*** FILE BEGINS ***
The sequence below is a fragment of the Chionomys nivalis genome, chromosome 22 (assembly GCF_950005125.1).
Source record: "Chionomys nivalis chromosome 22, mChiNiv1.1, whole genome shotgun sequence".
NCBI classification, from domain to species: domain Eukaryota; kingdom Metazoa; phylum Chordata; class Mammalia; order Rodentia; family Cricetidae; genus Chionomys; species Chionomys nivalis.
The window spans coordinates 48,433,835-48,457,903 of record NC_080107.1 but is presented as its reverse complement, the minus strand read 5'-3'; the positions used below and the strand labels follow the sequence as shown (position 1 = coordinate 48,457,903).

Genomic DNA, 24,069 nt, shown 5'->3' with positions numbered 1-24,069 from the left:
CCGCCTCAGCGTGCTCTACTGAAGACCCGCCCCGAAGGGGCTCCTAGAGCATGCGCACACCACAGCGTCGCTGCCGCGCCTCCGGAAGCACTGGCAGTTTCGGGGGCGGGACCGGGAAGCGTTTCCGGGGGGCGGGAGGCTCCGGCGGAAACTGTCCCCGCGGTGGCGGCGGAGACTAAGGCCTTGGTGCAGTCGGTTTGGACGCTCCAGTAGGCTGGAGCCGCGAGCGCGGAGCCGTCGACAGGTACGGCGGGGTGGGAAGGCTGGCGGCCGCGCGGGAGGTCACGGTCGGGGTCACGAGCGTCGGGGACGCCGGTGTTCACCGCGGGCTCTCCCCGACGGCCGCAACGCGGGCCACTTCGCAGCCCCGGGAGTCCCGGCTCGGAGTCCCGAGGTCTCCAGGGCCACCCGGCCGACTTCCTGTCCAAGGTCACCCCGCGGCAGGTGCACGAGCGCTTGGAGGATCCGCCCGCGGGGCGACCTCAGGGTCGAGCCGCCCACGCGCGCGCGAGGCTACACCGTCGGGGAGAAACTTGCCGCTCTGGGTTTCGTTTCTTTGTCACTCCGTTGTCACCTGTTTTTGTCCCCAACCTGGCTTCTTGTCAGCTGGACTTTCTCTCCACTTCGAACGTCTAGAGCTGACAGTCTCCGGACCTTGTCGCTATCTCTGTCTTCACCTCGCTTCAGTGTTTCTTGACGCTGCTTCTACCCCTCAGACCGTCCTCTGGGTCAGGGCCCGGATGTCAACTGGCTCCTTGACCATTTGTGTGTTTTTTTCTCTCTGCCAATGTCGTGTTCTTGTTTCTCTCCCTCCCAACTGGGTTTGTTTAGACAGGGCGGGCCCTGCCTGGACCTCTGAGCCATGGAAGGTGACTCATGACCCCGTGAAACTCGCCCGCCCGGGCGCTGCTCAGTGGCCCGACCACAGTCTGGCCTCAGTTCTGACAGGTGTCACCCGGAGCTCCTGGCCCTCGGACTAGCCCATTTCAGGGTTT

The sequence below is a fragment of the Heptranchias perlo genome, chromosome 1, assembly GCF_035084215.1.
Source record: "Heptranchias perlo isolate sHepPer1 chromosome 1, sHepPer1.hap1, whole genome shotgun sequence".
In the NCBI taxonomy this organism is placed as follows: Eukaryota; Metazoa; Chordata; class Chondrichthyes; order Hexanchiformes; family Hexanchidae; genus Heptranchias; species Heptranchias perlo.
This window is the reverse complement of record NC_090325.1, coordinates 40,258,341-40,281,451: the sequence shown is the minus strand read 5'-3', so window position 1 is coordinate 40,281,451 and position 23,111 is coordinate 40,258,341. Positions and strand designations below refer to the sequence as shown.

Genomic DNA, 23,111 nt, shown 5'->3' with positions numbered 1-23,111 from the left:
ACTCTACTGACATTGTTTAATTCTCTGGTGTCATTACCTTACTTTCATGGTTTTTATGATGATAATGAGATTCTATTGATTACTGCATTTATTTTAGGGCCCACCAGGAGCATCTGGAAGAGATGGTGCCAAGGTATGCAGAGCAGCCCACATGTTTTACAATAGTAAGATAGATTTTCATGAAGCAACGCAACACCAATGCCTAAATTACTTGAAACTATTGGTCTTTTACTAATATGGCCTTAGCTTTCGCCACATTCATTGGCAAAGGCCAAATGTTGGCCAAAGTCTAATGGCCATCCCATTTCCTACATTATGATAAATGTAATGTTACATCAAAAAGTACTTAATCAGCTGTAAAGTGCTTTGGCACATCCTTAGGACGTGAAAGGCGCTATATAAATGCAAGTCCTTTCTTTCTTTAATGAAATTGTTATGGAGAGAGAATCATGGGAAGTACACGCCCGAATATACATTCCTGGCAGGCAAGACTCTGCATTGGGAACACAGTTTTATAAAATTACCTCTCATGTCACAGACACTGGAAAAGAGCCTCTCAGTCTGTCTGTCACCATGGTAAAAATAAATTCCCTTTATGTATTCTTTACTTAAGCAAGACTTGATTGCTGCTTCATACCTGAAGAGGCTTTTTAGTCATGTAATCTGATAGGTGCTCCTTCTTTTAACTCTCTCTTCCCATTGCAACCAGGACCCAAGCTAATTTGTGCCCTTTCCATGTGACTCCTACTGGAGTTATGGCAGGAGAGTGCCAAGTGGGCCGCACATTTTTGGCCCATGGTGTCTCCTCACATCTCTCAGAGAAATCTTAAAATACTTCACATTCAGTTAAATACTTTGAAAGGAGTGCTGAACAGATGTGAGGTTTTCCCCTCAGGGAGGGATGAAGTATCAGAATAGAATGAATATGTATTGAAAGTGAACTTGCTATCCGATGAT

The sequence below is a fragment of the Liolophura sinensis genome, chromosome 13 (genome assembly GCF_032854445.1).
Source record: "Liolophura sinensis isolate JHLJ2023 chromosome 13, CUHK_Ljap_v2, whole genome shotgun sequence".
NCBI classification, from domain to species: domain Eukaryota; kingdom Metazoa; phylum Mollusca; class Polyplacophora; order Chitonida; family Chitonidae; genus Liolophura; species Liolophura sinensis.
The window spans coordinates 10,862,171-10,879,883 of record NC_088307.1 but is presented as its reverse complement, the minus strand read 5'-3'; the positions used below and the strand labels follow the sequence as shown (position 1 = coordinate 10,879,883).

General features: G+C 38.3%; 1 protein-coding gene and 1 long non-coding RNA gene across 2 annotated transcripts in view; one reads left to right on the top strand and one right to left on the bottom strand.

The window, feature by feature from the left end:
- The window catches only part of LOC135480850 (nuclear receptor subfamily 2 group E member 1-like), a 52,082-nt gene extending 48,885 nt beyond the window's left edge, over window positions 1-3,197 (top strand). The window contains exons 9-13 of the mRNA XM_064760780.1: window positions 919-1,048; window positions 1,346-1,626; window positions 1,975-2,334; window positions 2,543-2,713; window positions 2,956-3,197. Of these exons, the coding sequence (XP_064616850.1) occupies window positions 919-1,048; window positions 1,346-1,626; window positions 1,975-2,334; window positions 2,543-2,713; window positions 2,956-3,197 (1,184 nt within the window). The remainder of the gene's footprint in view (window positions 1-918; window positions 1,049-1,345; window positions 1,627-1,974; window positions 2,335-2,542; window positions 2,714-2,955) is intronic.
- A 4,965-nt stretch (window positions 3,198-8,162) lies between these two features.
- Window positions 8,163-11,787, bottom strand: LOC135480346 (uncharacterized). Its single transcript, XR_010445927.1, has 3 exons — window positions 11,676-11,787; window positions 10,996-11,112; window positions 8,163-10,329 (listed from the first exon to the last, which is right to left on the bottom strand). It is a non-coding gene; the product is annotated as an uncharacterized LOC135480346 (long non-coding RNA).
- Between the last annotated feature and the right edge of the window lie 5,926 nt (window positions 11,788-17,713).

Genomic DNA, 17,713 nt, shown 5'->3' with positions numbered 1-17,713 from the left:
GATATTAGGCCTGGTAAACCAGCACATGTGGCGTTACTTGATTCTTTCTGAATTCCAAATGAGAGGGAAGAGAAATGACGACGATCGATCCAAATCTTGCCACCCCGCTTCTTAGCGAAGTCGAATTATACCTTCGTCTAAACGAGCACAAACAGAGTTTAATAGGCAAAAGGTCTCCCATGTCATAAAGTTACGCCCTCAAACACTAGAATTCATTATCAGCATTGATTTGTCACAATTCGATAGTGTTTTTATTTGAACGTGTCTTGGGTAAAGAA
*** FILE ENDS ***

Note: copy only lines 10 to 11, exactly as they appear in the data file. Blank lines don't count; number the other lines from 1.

This window is the reverse complement of record NC_090325.1, coordinates 40,258,341-40,281,451: the sequence shown is the minus strand read 5'-3', so window position 1 is coordinate 40,281,451 and position 23,111 is coordinate 40,258,341. Positions and strand designations below refer to the sequence as shown.

Genomic DNA, 23,111 nt, shown 5'->3' with positions numbered 1-23,111 from the left: